The future of Plaster Archeology (Nijmegen)

By Laszlo Muntean

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Plaster archeology is
a perversion. But a truly scientific one at that. It entails the deep mapping
of architectural facades, that is, observing buildings’ walls for information
that passersby normally wouldn’t notice. An inscription of someone’s
initials, a graffiti that’s barely visible, a fading advertisement of a cosmetic
product that no longer exists.

The plaster
archeologist spends a lot of time walking and staring at walls. The plaster
archeologist prefers walls that are layered, walls with plaster peeling off and
laying bare colors, or texts even that have been plastered over. The plaster
archeologist stops and observes where people normally keep walking, looking
ahead. Consequently, the plaster archeologist runs the risk of being perceived
as a weirdo.

Plaster archeology
also entails the noble quality of self restraint. For instance, decades of
neglect allow a chunk of the outer layer of plaster to fall off from a façade.
Part of the name of a store that used to be there in the late 19th
century is revealed. The plaster archeologist would instantly feel the urgency
to reveal the full name by removing more plaster. But this is to be avoided.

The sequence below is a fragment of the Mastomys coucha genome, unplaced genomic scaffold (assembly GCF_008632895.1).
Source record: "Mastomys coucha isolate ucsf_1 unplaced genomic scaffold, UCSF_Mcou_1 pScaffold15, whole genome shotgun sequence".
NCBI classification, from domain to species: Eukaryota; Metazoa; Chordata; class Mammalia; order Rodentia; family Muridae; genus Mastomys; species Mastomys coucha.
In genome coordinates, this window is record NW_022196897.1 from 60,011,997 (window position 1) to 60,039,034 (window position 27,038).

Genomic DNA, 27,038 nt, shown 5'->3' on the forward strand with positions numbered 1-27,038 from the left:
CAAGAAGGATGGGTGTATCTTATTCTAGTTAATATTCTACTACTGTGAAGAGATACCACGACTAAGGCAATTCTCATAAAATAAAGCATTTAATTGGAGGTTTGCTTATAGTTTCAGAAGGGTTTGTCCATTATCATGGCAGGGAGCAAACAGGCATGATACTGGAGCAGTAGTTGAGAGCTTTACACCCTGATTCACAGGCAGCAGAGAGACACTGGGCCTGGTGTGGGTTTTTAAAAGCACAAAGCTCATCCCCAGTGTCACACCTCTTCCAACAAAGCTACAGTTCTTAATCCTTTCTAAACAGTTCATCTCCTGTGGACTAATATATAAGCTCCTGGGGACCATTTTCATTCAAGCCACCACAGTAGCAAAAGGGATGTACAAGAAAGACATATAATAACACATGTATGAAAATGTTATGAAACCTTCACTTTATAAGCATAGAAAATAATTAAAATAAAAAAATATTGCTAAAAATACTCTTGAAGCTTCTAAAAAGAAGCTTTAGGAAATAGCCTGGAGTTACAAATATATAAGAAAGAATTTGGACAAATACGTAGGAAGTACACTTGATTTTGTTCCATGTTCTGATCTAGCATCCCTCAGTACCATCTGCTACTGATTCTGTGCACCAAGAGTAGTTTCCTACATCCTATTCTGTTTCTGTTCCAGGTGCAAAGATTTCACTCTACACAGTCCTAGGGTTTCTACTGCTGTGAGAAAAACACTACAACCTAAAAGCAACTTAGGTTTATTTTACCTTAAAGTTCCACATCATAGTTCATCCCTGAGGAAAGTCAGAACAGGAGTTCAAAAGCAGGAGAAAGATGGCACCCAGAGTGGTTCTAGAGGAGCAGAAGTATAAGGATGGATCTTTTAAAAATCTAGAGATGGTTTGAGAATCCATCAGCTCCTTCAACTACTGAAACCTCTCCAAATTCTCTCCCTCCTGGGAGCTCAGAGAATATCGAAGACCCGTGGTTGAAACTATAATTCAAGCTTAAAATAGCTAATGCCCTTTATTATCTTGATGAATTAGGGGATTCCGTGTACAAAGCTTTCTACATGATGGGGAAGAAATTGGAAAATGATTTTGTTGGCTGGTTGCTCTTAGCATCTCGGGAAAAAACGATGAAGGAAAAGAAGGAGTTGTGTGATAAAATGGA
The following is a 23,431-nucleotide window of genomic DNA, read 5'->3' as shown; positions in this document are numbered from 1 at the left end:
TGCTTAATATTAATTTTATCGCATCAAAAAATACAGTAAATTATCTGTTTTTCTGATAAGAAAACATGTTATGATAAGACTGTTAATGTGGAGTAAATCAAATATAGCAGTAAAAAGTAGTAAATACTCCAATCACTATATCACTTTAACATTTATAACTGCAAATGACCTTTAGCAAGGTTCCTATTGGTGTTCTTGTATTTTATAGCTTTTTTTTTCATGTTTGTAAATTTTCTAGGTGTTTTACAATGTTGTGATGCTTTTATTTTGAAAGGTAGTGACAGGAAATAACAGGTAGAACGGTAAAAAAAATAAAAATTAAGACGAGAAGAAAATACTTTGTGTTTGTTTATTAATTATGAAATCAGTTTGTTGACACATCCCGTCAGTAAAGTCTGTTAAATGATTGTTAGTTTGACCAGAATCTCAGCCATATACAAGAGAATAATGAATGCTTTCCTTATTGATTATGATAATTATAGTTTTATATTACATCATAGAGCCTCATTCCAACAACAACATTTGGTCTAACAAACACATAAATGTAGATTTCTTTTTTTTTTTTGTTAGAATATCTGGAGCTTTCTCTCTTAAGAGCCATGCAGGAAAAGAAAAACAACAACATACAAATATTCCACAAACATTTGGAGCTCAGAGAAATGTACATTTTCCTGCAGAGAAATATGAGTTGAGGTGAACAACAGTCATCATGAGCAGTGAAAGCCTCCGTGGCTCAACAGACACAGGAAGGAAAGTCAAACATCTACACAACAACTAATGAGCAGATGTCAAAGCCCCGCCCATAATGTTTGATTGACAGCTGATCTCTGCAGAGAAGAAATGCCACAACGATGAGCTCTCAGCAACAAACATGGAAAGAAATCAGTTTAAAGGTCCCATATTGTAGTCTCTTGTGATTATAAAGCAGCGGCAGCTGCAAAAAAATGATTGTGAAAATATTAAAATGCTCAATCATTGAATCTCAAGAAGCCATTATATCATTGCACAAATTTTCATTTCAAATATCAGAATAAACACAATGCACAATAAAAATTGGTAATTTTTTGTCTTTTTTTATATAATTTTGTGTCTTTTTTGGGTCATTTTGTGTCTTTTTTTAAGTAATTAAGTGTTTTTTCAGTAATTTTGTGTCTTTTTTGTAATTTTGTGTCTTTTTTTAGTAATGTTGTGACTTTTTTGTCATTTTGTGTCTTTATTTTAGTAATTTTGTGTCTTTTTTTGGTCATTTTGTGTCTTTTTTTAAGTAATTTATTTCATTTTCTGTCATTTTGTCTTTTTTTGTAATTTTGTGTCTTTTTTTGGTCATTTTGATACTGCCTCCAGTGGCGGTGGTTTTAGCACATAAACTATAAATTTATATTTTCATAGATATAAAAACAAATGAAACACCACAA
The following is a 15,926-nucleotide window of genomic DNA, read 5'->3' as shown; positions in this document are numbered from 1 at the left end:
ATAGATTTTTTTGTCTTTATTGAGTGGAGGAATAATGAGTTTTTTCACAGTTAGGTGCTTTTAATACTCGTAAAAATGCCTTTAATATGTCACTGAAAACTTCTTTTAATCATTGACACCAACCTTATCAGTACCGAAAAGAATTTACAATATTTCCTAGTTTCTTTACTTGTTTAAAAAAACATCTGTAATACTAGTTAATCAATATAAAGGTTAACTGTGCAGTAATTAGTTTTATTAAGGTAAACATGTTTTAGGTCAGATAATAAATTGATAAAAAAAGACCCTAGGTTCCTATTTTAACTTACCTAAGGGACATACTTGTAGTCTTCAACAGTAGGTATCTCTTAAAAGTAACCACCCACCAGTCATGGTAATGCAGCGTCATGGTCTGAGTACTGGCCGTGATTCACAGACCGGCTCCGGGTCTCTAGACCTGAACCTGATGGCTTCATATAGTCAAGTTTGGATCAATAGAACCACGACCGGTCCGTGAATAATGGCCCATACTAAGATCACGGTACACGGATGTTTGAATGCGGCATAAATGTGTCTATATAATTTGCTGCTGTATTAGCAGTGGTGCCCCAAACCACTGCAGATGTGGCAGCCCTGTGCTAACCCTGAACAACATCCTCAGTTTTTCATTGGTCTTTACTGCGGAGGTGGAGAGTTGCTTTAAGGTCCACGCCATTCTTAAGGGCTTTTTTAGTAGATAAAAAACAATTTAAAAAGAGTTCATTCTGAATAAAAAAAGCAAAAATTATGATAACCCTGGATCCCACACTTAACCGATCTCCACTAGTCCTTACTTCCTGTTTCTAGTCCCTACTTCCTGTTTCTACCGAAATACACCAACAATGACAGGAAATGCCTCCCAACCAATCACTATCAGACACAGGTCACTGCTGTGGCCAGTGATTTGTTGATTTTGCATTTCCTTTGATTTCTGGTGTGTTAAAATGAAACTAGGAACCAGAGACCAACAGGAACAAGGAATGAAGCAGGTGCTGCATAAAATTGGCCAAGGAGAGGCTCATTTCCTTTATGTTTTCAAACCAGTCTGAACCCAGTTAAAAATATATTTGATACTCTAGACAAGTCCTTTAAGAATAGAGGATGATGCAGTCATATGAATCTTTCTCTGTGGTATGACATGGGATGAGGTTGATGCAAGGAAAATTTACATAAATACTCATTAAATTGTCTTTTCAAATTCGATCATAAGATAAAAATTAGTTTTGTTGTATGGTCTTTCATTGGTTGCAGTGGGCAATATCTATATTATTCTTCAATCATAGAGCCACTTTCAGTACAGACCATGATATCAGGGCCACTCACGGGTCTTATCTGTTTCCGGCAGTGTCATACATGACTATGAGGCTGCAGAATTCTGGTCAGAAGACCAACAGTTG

The plaster archeologist may not damage façades. Instead, the plaster
archeologist goes to the archives and goes through vintage photo collections to
decode what remains hidden behind plaster. And if there is no image, it’s all
well and good.

The city of Budapest,
where I grew up, is the ideal place to become a weirdo—and a plaster
archeologist. The bulk of the building stock of the city was built from mid to
late-19th century, when plaster abounded as a means of covering
buildings. Bullet holes from the war and the lack of means to renovate have
supplied me with ample material for years.

What about Nijmegen?
What about a city where walls are covered with brick and plaster is so rare?
Well, up until now I thought it would be a problem for the plaster
archeologist. But it is not so. The city bares the marks of World War II not
only in the absence of its old architecture in the city center but also in the
presence of scars on buildings’ walls, though one might not notice them at
first sight. The side façade of 4 Prins Hendrikstraat is a case in point. Signs
of a massive impact close to the roof, perhaps housing a machine gun position.
Already walled in, but the scars bear witness. Brick is no impediment to
plaster archeology. Quite the contrary, it may open no horizons to dig.

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